3) TRANSFER THE “MASK” TO THE MIRROR:
Wipe the entire exposed silver nitrate work piece very softly with denatured alcohol. The silver nitrate coating is extremely thin and can be scratched by a dry paper towel! (If you elected to remove all of the paint from the mirror and you don’t know which side is glass and which is silver nitrate, simply look at any edge of the mirror on an angle, looking from the inside out. If you see any perceptible “depth” you are on the glass side!) Some manufacturers use a “gold tone” protectant over the silver nitrate.

• Align the mask and rub the image down with a lot of pressure using a dry paper towel to slide across the mask to prevent wrinkles. Carefully peel back the clear carrier directly back over itself and discard. If when peeling back you notice a bit of white film lift off, rub it back down and then continue peeling all the way off. Discard the clear carrier.

• Remove any visible spray adhesive inside the silver nitrate “image area” by rubbing lightly with alcohol using light, quick strokes, back and forth over the artwork image. Too much rubbing will cause the image to start to fall apart!

• Tape off all surrounding silver nitrate to prevent any accidents during the etching process. 3M makes an incredible 3” wide, “very low-tack tape” (#2070) which is perfect for this application. It is generally available at all good house-paint type stores. The adhesive strength of this tape is so low it will not damage the silver nitrate surface.

4) ETCH THE MASK TO REMOVE THE SILVER NITRATE:
Slip on a pair of disposable gloves before handling ferric chloride. This chemical will not burn your skin, however it will stain anything it touches! Fold a paper towel into a small square and tip the bottle over to dab the paper towel. Hold the mirror in one hand with a light source behind the mirror and rub lightly over the exposed silver nitrate areas. Within a few seconds, you’ll be seeing right through the mirror. It may take a couple of “etchant dabs” to remove all of the silver nitrate. Check all edges of the artwork, especially in the corners to ensure the silver is fully removed right up to the mask’s edge. Wash the mirror with wet towels or running tap water to neutralize the etchant. Dispose of towels as per the instructions on the bottle.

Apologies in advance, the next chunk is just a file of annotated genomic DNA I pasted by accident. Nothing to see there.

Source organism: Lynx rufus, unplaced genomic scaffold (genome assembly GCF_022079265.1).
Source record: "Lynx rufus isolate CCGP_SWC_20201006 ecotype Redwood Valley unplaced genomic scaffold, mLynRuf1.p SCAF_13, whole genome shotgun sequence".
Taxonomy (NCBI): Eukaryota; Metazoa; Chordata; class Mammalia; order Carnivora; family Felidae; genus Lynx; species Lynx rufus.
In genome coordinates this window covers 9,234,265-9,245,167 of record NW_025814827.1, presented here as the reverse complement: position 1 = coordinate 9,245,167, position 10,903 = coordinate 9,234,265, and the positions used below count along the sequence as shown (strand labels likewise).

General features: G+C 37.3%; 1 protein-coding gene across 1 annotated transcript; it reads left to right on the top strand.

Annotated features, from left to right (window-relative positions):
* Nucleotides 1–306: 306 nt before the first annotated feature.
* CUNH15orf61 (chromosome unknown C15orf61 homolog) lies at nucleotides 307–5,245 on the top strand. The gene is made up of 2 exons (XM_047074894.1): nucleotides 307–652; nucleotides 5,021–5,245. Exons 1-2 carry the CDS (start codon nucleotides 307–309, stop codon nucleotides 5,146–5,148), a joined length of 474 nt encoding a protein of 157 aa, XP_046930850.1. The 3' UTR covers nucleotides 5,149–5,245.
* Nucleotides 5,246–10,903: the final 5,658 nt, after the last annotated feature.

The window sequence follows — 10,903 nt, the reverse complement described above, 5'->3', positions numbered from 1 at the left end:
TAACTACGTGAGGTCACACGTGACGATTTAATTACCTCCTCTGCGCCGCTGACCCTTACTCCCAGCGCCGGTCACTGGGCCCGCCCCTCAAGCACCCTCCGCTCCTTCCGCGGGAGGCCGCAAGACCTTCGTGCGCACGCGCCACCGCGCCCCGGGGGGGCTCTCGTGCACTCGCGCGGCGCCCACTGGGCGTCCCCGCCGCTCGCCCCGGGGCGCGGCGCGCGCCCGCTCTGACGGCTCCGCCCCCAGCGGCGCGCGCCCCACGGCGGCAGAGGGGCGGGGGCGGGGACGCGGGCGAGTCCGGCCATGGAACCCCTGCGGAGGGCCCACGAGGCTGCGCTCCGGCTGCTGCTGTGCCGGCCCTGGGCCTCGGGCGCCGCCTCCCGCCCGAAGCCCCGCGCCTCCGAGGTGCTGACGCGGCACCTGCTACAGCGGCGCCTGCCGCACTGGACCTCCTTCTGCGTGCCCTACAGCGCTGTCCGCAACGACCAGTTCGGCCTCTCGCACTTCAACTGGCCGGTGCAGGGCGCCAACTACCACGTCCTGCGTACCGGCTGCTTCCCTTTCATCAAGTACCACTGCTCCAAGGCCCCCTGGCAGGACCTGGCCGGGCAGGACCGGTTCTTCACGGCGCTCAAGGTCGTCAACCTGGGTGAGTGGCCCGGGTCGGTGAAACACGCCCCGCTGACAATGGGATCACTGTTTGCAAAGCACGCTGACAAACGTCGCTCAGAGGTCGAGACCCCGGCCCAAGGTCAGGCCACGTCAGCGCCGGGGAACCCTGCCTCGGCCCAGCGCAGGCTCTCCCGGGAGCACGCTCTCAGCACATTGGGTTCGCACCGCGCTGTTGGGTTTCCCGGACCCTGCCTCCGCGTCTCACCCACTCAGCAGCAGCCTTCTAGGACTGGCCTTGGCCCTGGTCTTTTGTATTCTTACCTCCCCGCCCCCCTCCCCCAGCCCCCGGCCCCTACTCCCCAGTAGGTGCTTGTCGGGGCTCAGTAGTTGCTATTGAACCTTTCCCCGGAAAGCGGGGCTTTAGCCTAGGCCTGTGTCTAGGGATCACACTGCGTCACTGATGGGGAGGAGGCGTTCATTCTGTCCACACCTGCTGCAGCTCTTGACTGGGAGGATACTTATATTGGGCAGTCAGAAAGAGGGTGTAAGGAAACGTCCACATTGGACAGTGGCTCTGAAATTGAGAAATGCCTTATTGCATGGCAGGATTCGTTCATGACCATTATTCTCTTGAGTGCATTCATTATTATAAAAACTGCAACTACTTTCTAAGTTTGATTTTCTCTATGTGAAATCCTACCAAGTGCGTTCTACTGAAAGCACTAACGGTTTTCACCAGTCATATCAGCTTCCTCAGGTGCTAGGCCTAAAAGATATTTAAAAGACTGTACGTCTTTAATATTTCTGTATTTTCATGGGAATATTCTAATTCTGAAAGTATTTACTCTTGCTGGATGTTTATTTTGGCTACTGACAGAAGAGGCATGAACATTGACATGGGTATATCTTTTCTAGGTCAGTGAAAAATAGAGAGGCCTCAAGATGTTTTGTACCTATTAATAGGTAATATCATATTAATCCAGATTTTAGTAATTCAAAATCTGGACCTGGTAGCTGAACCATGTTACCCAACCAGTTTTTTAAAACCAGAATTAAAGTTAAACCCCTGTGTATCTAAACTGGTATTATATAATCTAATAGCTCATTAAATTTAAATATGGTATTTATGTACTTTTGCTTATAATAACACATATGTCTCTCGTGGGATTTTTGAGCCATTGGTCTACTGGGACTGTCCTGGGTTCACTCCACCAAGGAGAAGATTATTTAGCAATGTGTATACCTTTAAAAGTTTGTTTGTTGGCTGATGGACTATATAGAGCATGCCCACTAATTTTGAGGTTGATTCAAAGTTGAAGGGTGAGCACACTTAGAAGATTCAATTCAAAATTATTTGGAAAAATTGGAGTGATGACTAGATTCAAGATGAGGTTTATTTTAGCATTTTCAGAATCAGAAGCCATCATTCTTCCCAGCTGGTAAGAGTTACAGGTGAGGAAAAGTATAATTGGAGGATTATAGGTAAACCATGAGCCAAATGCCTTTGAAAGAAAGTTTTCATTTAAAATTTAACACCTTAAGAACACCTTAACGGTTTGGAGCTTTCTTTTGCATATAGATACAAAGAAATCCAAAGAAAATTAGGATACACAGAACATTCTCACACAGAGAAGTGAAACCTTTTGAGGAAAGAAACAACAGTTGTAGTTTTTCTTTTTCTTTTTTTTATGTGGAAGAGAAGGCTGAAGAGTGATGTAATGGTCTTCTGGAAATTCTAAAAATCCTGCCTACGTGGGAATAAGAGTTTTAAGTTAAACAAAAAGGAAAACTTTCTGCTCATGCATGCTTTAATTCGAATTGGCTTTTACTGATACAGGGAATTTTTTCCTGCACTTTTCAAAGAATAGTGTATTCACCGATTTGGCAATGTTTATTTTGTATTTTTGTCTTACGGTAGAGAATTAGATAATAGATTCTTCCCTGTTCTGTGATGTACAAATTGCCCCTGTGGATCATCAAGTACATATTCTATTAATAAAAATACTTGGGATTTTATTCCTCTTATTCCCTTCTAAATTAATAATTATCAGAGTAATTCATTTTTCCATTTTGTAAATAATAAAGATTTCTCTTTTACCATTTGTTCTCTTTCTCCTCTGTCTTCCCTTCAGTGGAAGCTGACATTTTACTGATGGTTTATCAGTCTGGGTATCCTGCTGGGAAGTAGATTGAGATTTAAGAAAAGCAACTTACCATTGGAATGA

5) COLORIZE THE GLASS & RE-SEAL THE SILVER NITRATE:
There are several ways to colorize your mirror. You can brush-on metallic paints, air-brush, frost with translucent colors & back-light it or even insert the same image in full color right into the masked area. To prevent oxidation from starting, the silver nitrate surface must be stripped with denatured alcohol to remove finger print oils and other contaminants and then be covered with a few coats of clear acrylic.

VARIATION: “MIRRORED ACCENTS”
A very interesting effect can be had by reversing the above technique to wind up with a totally clear piece of glass with small mirrored “accents”. Here’s an interesting trick... take a picture frame apart, remove the glass and have a mirror cut to the same size. Next, remove all of the protective paint from the back of the mirror. Print all of your “accents” on one sheet of TTS paper and cut them up. Jump over to the next column and read the section entitled, “Setting Iron’s Temperature”... Now position each of the cut up “accents” toner-side down over the silver nitrate, cover with a piece of “parchment paper” and apply iron’s heat for about 10 seconds to each one. Allow the mirror to cool and then lay a soaked paper towel over all images for about a minute or two - slide the paper away and wipe away any glue residue. Cover each toner “accent” with WhiteTRF and heat transfer again. Once the art “accent” pieces are all in place, etch the entire mirror surface! Only the silver nitrate under the artwork will be protected with clear glass everywhere else. Leave the artwork in place since it will protect the little sections of silver nitrate from oxidizing. Put the new “glass” back in the picture frame and voila! A most interesting effect that will have people asking how you did it.